Cadet schools in present-day Russia began to re-appear 15 years ago, in the early 1990s. The first such school was set up in the city of Novocherkassk in Russia’s south which is believed to be the capital of Cossacks on the River Don. Later, the first cadet school appeared in Moscow. At present there are over 100 cadet schools in the country, and an ever greater number of children dream of becoming cadets. A prototype of the cadet schools was the Mathematics and Navigation School opened by Russian Tsar Pyotr I in the 18th century. The tsar, when he founded the Russian navy, realised it needed well-trained engineers and experts in navigation. That school gave rise to specialised engineer and artillery educational establishments. Those were the beginning of the cadet system of Russian education.
After the 1917 October Revolution, all cadet schools were closed down, and many of their students and graduates, who were mostly opposed to Soviet rule, emigrated abroad. In 1922, the number of cadets residing abroad was some 2,000. The president of the Russian Cadet Foundation, Boris Iordan, whose father was a cadet, believed that the cadets of the old school were guided by their instinct in their wish to return home without losing their traditions; the most important being honour and dignity in service to the Motherland. Finally, their dream came true.
Mr Iordan said, “At present, there are more than 100 cadet schools in Russia, more than in 1917. More children attend such schools, so, this undertaking is supported by the Federal authorities, by the president and governors. Earlier, we thought that cadet schools are an insignificant movement. Yet, it grew into a full-blooded independent part of the Russian system of education, part of the Russian culture, and part of the up-bringing of the younger generation”.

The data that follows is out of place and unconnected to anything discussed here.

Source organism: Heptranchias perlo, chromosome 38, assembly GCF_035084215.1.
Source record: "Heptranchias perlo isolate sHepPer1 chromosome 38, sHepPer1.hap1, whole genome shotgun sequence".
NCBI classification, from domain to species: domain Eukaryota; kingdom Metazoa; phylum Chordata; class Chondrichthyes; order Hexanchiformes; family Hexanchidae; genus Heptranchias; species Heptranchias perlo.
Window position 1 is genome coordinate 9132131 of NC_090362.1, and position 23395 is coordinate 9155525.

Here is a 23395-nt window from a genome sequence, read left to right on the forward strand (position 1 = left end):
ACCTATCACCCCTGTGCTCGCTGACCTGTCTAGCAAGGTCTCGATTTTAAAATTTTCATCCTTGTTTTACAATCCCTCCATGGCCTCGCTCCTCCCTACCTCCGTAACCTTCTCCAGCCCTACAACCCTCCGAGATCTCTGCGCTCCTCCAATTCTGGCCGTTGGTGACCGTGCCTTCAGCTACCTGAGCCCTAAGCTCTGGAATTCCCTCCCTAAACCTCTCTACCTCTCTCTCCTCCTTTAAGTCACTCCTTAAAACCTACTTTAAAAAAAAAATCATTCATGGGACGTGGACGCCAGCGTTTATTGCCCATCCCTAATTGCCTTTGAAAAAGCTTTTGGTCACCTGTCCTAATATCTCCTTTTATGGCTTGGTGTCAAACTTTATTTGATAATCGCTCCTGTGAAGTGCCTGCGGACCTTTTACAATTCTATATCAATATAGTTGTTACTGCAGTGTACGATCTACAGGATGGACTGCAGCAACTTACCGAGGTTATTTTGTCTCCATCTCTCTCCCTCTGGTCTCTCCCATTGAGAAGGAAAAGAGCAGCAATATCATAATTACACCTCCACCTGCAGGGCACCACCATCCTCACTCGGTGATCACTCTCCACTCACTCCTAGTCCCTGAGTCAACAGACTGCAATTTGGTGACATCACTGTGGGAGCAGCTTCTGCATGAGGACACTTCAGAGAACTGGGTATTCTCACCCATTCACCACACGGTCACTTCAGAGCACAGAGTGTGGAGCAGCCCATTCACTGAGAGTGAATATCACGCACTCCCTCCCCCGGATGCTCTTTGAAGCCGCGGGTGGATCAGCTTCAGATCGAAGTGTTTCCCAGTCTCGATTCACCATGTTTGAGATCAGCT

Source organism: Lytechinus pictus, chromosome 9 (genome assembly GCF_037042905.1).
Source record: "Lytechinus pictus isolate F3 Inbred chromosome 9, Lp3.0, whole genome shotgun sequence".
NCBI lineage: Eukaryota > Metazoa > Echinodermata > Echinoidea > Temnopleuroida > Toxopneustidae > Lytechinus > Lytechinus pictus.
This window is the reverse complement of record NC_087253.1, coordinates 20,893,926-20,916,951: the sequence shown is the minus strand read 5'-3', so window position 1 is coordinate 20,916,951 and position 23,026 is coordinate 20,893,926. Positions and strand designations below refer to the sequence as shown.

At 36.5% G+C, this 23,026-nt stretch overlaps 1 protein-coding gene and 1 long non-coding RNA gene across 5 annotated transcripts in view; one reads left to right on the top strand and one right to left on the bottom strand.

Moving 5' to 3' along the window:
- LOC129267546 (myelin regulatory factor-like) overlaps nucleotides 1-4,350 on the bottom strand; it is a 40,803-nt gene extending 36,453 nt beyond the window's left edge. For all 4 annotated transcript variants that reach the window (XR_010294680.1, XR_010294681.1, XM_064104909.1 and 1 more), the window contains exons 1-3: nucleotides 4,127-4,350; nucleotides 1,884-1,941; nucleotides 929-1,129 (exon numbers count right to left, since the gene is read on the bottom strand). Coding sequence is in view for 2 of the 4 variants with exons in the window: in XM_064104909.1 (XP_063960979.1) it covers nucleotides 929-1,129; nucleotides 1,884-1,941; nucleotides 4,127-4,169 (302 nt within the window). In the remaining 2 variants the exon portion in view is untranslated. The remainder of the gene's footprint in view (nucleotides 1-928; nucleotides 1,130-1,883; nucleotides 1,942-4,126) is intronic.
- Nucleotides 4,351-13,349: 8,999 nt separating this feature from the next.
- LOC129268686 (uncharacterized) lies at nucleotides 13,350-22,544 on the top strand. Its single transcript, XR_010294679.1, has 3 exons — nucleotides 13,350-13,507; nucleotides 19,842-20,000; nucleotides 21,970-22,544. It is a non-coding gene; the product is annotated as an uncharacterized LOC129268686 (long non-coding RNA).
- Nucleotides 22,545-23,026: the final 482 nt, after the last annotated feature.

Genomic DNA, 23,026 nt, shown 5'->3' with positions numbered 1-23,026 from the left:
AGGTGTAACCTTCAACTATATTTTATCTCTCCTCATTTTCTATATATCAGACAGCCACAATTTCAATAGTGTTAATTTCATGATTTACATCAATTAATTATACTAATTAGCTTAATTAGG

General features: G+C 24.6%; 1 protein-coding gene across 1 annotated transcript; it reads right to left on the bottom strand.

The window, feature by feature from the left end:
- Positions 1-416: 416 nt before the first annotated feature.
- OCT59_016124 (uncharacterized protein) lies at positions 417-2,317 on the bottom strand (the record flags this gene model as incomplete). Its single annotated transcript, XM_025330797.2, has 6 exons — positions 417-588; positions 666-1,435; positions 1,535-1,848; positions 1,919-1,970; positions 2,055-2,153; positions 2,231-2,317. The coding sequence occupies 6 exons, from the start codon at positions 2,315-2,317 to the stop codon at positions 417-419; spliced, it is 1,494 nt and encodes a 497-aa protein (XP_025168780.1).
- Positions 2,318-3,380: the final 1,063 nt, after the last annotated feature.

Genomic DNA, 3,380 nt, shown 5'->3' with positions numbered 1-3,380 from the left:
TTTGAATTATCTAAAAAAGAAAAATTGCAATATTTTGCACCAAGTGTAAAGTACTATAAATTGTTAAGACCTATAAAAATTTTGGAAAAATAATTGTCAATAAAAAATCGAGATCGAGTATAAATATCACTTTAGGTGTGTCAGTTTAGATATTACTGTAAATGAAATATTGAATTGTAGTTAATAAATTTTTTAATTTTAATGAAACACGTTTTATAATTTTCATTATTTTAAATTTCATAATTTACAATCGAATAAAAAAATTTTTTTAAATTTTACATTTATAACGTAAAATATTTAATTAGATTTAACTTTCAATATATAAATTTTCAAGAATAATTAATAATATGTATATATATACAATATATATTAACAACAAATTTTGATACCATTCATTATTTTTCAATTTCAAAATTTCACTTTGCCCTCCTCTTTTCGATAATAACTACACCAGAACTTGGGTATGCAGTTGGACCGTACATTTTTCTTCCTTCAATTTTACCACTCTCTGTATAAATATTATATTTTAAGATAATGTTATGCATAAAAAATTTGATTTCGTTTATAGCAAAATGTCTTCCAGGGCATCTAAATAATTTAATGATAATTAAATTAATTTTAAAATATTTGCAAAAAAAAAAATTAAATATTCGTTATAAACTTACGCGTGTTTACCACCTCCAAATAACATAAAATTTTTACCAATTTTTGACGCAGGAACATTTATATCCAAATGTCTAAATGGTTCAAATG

According to Mr Iordan, today, the Russian system of cadet education is one of the best in the world. Young people receive an excellent education. This summer, the best students from the Russian cadet schools made a trip to the city of Belaya Tserkov in Serbia. The cadets gathered here after the 1917 Revolution and the advent to power of the Bolsheviks. It is thought that a majority of the cadets emigrated there. Together with Serb teenagers, Russian cadets contributed to the restoration of the Russian cadet cemetery and made improvements to the Russian Cadets Square. This was not a one-time action.
Colonel-General Valery Manilov, the chairman of the Russian Cadet Society, said, “We maintain close relations with cadet organisations in 7 countries, including Byelorussia, the United States, France, and Israel. We cooperate with all serious cadet organisations everywhere; we take part in congresses and various cultural events”. With every passing year, the prestige of cadet schools in Russia is growing. At present the competition ratio is very high for cadet schools in Moscow, there are 25 applicants for every open slot.
22 July 2008
Voice of Russia World Service